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January 2013
My Forecast for 2013 is Quite Rosy!
By John Paul Galles

     Contrary to recent public opinion expressed by local business executives at their annual economic outlook, I expect that our economy will grow at twice the rate of the gloomy growth predicted by most commenters.

     Retiring executive Dan DiMicco from Nucor says that the economy will be “hard pressed” to match the 2 percent growth in the GDP that was expected for 2012. Duke CEO Jim Rogers adds that structural unemployment will continue to be high…around 6 percent rather than the consensus of 4 percent before the Great Recession. Given the political debate around the “fiscal cliff,” it is no wonder that they are so pessimistic.

     From my small business perspective, I think that 2013 will be an important year of transition and that economic growth will move upwards as we begin to face the new direction that has been set in place as the “new normal” since our Great Recession.

 

Here are 10 reasons for believing that our way of life will be rebounding.

 

1.    Federal lawmakers will soon/have substantially resolved the “fiscal cliff” issues setting taxes and spending targets in place that essentially provide a platform for government and for business for the next four years. The votes come easier in 2013 because it will be a tax cut instead of a tax increase. Once these rates and packages are passed, we can all get back to business and apply them to our cost structures.

 

2.    The mere fact that President Obama was re-elected for a second term resolves much of the political debate all by itself. He has a limited time to steer public policy before the mid-term elections and following that, our democracy will begin to sort through candidates for 2016. The second term of a President is a “lame duck” term where his political capital will wane as he gets closer to the end of his Presidency. At the same time, President Obama will be free to implement his agenda and conduct the business of the nation in his own way.

 

3.    The Affordable Care Act will continue to be implemented. Many small business owners are concerned and even frightened by the act. At the same time, few people really understand the full impact of the act and how it will affect them. As details become clearer, more business owners will learn how they can benefit from this reform. The mere fact that small businesses with fewer than 50 employees can direct their employees to health insurance exchanges will relieve them of the annual exploration of health care costs for their employer benefit packages.

 

4.    We are four years into an economic recovery. It is, as predicted, a slow and arduous recovery. Having lost so much manufacturing and jobs overseas, our work force is going through a huge transition to new jobs and new skills. That will continue, but more business sectors are improving. Housing, health care, technology, banking and advanced manufacturing are growing again.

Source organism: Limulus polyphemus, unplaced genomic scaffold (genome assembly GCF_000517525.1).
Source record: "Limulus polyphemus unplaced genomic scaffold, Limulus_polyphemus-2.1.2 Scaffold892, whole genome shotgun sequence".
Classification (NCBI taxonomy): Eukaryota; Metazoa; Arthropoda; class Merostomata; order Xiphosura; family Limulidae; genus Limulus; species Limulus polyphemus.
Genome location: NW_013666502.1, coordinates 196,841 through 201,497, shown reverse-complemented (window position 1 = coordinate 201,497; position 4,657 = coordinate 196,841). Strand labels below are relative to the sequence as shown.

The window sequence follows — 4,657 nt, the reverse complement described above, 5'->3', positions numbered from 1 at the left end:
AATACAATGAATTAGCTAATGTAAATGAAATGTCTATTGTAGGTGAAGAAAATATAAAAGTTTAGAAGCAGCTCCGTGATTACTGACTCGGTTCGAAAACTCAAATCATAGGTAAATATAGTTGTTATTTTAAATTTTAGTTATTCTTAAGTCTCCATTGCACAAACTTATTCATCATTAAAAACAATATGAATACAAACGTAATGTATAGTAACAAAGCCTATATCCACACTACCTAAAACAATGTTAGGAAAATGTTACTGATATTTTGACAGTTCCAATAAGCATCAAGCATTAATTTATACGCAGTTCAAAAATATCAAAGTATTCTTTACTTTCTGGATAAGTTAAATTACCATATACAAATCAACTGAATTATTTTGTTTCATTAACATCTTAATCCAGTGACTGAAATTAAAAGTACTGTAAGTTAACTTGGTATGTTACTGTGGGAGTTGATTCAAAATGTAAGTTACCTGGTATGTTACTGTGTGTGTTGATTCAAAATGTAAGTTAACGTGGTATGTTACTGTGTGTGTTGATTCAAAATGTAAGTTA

5.    Larger businesses and banks with substantial excess reserves will be looking to increase their returns on their assets. Their investments will likely stir even greater economic activity. In addition, American energy resources will expand and provide us greater flexibility and opportunity. We just need to grow it safely.

 

6.    We are on the cusp of a new wave of technological growth. For the last 20 years, we have learned about computers, memory and processors carrying information for communication exchange and education. The application of that information that has and is being gathered will continue to drive costs down and advancements forward. With new avenues for growth and innovation, we will gain renewed confidence about our economic future.

 

7.    Our engagement in the War in Afghanistan will wind down and we will withdraw troops. Our long national nightmare with terrorism will not end, but our efforts will be more targeted and focused to regions and pockets rather than countries.

 

8.    The global marketplace will continue to evolve. We will learn more about our customers around the world and what they can contribute as well as what they will consume. At the same time, the United States will get more focused on what can be created and built inside our borders.

 

9.    The U.S. economy and cities, in particular, will be looking at new ways to grow and learn and improve the quality of life. Our economic dominance is being challenged, but Americans are great innovators and entrepreneurs. We will design, explore and discover new avenues for growth that will be fun, fascinating and bold. That is our nature.

 

10.  We will continue to learn how to do more with less. We will apply “green” technologies. We will find greater comfort in smaller places. We will earn more in a broad spectrum of ideas, thought, art, music and culture.

 

     While I may be accused of being overly optimistic, I figure that we all need to look for the opportunities of the future and how we might engage them. We are smart people living in a great place with great resources. We simply need to apply our brains and mix with other people who will stimulate and challenge us to be better than we might be by ourselves. We are in a new year and we have great prospects ahead!

 

 

 

 

John Paul Galles is the publisher of Greater Charlotte Biz.
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